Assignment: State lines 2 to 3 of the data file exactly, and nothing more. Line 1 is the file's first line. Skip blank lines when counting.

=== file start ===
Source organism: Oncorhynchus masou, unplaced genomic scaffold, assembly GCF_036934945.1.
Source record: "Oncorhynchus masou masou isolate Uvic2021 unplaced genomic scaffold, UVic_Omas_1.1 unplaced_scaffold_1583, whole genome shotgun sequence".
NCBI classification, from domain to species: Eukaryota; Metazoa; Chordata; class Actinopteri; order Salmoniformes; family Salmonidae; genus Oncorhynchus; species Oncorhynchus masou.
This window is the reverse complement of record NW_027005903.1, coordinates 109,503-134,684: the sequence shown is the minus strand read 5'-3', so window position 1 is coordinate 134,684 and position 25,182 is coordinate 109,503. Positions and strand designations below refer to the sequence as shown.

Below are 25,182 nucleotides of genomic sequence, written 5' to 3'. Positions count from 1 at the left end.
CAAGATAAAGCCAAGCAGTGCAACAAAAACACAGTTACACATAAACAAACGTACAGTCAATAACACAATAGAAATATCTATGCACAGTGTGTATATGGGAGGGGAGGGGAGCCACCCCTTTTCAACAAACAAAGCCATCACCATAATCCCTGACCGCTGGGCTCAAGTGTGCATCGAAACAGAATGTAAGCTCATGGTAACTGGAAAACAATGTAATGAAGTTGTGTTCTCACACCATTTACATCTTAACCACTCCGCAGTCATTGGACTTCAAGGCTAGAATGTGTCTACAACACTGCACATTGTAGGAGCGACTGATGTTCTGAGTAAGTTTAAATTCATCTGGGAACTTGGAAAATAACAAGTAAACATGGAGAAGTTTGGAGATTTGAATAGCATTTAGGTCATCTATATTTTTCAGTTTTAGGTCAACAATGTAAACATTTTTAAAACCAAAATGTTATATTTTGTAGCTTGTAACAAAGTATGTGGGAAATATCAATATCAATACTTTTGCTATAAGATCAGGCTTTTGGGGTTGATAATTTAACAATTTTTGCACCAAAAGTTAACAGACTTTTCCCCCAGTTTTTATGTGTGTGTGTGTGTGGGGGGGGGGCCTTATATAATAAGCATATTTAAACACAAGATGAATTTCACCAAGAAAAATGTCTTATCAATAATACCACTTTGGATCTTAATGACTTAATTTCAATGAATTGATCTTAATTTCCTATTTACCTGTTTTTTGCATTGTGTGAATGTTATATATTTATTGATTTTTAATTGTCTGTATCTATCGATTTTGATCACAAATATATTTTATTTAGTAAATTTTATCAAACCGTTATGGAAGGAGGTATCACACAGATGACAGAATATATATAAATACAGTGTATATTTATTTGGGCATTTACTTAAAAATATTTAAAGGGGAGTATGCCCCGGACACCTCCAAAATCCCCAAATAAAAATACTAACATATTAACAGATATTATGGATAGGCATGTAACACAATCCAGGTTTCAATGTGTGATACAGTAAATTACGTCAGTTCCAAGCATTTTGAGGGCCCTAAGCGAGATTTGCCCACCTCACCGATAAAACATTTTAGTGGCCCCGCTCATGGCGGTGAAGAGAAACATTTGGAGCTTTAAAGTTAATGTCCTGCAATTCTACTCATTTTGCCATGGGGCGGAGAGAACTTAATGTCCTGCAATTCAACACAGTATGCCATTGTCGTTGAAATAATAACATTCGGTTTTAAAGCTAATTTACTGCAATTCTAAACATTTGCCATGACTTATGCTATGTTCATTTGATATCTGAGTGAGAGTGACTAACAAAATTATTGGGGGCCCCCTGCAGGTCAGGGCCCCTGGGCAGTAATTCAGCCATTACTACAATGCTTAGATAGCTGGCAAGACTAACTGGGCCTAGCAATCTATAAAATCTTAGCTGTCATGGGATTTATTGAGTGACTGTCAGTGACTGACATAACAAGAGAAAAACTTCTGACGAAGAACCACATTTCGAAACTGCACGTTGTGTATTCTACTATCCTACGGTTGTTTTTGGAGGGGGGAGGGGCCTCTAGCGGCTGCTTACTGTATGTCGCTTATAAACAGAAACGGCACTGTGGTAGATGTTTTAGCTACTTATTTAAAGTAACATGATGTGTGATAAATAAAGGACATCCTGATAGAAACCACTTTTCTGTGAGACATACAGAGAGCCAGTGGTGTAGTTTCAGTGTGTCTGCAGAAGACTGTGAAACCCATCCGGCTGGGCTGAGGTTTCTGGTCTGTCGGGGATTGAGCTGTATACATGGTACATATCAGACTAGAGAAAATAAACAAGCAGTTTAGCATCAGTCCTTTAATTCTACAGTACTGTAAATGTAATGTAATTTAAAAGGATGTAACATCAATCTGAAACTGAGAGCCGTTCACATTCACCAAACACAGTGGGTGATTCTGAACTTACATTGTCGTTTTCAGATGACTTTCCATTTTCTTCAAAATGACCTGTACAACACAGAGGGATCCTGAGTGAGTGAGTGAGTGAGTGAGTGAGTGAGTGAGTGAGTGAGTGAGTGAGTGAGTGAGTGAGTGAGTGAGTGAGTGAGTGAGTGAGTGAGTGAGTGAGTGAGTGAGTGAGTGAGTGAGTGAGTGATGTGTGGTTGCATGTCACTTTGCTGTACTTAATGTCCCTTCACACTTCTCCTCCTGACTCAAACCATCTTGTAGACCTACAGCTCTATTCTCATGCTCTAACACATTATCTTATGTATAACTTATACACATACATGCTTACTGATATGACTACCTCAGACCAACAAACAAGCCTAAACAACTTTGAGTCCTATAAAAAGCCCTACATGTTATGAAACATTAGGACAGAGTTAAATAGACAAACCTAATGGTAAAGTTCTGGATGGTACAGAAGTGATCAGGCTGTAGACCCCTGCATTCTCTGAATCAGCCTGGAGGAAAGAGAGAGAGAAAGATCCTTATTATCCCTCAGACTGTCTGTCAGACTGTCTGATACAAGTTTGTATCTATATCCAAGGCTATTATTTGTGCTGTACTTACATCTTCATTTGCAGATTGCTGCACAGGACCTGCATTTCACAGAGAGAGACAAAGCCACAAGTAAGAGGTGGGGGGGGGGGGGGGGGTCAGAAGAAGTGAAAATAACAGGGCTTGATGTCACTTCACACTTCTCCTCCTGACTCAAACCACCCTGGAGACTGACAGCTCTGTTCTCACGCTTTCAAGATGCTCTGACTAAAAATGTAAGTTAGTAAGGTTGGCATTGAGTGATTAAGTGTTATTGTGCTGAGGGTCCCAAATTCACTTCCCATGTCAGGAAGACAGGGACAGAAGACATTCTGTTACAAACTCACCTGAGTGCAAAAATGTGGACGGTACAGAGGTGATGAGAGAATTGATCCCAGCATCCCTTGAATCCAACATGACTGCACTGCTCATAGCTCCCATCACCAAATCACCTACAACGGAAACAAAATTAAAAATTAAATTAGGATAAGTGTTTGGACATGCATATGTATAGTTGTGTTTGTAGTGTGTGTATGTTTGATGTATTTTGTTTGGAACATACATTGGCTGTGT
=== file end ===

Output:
Source record: "Oncorhynchus masou masou isolate Uvic2021 unplaced genomic scaffold, UVic_Omas_1.1 unplaced_scaffold_1583, whole genome shotgun sequence".
NCBI classification, from domain to species: Eukaryota; Metazoa; Chordata; class Actinopteri; order Salmoniformes; family Salmonidae; genus Oncorhynchus; species Oncorhynchus masou.